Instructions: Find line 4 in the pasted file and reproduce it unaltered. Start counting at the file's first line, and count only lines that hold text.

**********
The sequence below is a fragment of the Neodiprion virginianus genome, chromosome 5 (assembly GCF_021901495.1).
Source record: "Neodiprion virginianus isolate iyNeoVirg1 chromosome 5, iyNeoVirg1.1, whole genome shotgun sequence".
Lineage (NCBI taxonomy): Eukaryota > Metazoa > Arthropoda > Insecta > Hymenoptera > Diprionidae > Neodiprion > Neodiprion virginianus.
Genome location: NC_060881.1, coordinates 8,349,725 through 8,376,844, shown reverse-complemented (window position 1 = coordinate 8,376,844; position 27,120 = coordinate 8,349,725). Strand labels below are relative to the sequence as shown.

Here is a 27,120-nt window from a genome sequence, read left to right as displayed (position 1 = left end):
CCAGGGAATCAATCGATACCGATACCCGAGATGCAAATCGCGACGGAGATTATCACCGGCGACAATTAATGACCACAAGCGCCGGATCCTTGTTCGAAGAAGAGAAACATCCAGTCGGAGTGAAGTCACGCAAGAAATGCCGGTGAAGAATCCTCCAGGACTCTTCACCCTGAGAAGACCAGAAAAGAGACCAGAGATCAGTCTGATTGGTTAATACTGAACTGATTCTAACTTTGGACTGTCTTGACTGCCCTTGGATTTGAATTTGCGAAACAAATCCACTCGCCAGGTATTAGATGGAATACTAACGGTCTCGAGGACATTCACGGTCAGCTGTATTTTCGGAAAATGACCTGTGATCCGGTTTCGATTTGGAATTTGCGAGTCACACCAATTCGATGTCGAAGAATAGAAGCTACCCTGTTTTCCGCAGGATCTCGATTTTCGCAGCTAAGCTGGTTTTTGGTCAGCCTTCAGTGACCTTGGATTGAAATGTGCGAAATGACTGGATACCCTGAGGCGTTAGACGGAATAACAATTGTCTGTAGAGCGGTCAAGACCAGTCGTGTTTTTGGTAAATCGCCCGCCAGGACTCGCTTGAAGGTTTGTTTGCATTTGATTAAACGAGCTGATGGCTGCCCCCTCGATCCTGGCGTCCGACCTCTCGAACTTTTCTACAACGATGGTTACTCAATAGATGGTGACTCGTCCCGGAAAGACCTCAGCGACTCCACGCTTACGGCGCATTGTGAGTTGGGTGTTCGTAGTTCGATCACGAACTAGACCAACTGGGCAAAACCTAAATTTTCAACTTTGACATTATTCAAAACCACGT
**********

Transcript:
Genome location: NC_060881.1, coordinates 8,349,725 through 8,376,844, shown reverse-complemented (window position 1 = coordinate 8,376,844; position 27,120 = coordinate 8,349,725). Strand labels below are relative to the sequence as shown.